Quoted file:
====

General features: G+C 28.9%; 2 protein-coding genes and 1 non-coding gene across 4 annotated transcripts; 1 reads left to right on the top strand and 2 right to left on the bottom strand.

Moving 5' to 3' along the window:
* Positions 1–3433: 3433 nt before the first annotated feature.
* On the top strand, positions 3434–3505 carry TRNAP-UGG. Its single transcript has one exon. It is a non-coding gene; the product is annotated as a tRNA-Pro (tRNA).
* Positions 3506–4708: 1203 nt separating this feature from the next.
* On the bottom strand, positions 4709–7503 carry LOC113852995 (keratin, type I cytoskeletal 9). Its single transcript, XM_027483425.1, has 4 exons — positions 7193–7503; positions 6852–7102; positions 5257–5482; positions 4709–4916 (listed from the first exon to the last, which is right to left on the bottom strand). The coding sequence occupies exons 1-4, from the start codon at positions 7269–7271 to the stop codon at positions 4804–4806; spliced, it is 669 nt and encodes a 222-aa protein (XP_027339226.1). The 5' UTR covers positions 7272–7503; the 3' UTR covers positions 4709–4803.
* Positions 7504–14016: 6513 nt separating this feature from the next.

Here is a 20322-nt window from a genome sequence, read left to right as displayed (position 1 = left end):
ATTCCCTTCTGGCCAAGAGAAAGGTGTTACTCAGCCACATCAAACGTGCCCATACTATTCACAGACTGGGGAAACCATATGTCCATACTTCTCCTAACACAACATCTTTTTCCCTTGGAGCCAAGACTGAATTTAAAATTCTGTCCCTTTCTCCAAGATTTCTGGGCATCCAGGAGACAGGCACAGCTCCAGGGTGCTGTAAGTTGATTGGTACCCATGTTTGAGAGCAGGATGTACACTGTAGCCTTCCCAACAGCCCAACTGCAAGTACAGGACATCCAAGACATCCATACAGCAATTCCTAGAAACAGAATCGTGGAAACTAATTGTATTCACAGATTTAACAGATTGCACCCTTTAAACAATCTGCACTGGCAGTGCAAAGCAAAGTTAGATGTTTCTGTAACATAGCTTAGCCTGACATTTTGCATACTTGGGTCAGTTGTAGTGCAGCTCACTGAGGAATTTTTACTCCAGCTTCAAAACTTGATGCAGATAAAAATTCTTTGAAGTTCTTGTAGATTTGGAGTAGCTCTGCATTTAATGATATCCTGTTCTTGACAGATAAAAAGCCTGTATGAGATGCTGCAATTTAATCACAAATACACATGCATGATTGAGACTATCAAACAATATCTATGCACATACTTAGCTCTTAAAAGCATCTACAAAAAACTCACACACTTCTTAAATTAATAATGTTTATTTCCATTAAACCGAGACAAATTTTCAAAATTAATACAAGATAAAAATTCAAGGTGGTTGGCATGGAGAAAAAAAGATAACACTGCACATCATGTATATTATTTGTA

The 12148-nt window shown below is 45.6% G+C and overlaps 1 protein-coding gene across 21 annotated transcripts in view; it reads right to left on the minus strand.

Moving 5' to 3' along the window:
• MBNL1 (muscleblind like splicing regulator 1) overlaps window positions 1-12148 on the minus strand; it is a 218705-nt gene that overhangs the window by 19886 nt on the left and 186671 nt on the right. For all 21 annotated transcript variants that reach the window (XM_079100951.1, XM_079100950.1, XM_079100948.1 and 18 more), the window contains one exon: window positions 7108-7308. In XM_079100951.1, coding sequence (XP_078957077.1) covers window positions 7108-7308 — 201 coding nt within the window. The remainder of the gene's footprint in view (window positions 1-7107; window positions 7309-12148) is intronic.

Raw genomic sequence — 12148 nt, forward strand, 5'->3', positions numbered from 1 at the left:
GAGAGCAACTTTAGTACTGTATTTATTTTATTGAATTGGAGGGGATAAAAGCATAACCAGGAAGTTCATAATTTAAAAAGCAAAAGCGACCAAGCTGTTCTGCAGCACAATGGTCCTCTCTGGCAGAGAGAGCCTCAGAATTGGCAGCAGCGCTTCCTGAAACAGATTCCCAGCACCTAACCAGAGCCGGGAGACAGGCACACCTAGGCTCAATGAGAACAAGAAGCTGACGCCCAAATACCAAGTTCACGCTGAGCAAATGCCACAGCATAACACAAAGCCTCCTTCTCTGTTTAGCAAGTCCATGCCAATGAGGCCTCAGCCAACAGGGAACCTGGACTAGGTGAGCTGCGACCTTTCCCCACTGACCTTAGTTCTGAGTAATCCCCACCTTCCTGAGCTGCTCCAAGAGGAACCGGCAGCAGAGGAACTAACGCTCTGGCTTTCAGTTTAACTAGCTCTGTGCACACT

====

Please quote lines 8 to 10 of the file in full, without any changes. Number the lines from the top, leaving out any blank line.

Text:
Here is a 20322-nt window from a genome sequence, read left to right as displayed (position 1 = left end):
ATTCCCTTCTGGCCAAGAGAAAGGTGTTACTCAGCCACATCAAACGTGCCCATACTATTCACAGACTGGGGAAACCATATGTCCATACTTCTCCTAACACAACATCTTTTTCCCTTGGAGCCAAGACTGAATTTAAAATTCTGTCCCTTTCTCCAAGATTTCTGGGCATCCAGGAGACAGGCACAGCTCCAGGGTGCTGTAAGTTGATTGGTACCCATGTTTGAGAGCAGGATGTACACTGTAGCCTTCCCAACAGCCCAACTGCAAGTACAGGACATCCAAGACATCCATACAGCAATTCCTAGAAACAGAATCGTGGAAACTAATTGTATTCACAGATTTAACAGATTGCACCCTTTAAACAATCTGCACTGGCAGTGCAAAGCAAAGTTAGATGTTTCTGTAACATAGCTTAGCCTGACATTTTGCATACTTGGGTCAGTTGTAGTGCAGCTCACTGAGGAATTTTTACTCCAGCTTCAAAACTTGATGCAGATAAAAATTCTTTGAAGTTCTTGTAGATTTGGAGTAGCTCTGCATTTAATGATATCCTGTTCTTGACAGATAAAAAGCCTGTATGAGATGCTGCAATTTAATCACAAATACACATGCATGATTGAGACTATCAAACAATATCTATGCACATACTTAGCTCTTAAAAGCATCTACAAAAAACTCACACACTTCTTAAATTAATAATGTTTATTTCCATTAAACCGAGACAAATTTTCAAAATTAATACAAGATAAAAATTCAAGGTGGTTGGCATGGAGAAAAAAAGATAACACTGCACATCATGTATATTATTTGTA

The 12148-nt window shown below is 45.6% G+C and overlaps 1 protein-coding gene across 21 annotated transcripts in view; it reads right to left on the minus strand.